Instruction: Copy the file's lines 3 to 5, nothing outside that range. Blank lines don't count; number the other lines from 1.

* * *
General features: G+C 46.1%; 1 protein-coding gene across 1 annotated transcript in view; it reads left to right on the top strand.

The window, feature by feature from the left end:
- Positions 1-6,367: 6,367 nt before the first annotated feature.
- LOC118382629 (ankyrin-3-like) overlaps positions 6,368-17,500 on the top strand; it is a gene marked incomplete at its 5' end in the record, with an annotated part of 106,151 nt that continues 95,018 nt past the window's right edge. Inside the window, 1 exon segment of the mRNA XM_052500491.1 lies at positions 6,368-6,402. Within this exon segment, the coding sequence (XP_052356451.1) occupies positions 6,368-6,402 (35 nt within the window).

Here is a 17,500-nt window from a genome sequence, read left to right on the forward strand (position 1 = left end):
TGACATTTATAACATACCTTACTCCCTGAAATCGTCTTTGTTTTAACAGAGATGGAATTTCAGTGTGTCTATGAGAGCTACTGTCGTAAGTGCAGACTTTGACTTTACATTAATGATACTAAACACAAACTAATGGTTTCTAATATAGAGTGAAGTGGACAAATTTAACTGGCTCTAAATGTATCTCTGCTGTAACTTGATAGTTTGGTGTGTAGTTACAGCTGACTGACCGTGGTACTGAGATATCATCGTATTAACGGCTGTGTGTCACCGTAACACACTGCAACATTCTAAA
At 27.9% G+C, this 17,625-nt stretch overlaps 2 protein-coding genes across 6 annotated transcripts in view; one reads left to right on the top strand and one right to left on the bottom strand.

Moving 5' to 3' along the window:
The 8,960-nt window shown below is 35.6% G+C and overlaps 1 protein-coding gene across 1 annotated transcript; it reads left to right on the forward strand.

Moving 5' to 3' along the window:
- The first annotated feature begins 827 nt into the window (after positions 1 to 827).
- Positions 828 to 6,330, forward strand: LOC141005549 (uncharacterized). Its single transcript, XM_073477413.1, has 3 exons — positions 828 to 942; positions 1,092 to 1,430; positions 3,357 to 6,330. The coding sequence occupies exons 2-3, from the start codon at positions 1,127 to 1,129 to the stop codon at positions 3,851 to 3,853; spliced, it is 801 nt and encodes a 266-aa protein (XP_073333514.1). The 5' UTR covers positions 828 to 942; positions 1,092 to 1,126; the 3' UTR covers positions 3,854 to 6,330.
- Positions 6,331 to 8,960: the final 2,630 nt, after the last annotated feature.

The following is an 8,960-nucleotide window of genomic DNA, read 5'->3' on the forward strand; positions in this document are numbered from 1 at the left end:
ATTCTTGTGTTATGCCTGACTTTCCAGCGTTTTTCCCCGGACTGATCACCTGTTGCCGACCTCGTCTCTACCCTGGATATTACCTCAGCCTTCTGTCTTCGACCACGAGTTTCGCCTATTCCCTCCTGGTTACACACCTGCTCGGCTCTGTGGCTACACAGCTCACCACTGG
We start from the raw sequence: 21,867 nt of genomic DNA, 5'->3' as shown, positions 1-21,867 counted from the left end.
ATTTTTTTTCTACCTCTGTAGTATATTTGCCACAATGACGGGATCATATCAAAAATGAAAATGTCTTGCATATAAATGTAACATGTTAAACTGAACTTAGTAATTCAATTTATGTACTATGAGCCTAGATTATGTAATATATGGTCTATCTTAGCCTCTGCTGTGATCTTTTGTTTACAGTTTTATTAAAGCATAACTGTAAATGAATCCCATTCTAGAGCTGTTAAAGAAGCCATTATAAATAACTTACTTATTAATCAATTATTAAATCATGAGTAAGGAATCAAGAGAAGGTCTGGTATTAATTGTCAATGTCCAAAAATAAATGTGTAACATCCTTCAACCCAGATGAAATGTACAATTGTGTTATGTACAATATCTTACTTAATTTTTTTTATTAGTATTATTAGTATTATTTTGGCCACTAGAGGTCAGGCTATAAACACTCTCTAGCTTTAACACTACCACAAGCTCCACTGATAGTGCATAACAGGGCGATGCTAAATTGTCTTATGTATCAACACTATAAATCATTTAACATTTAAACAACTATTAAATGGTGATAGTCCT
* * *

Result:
- Positions 1-6,367: 6,367 nt before the first annotated feature.
- LOC118382629 (ankyrin-3-like) overlaps positions 6,368-17,500 on the top strand; it is a gene marked incomplete at its 5' end in the record, with an annotated part of 106,151 nt that continues 95,018 nt past the window's right edge. Inside the window, 1 exon segment of the mRNA XM_052500491.1 lies at positions 6,368-6,402. Within this exon segment, the coding sequence (XP_052356451.1) occupies positions 6,368-6,402 (35 nt within the window).

Here is a 17,500-nt window from a genome sequence, read left to right on the forward strand (position 1 = left end):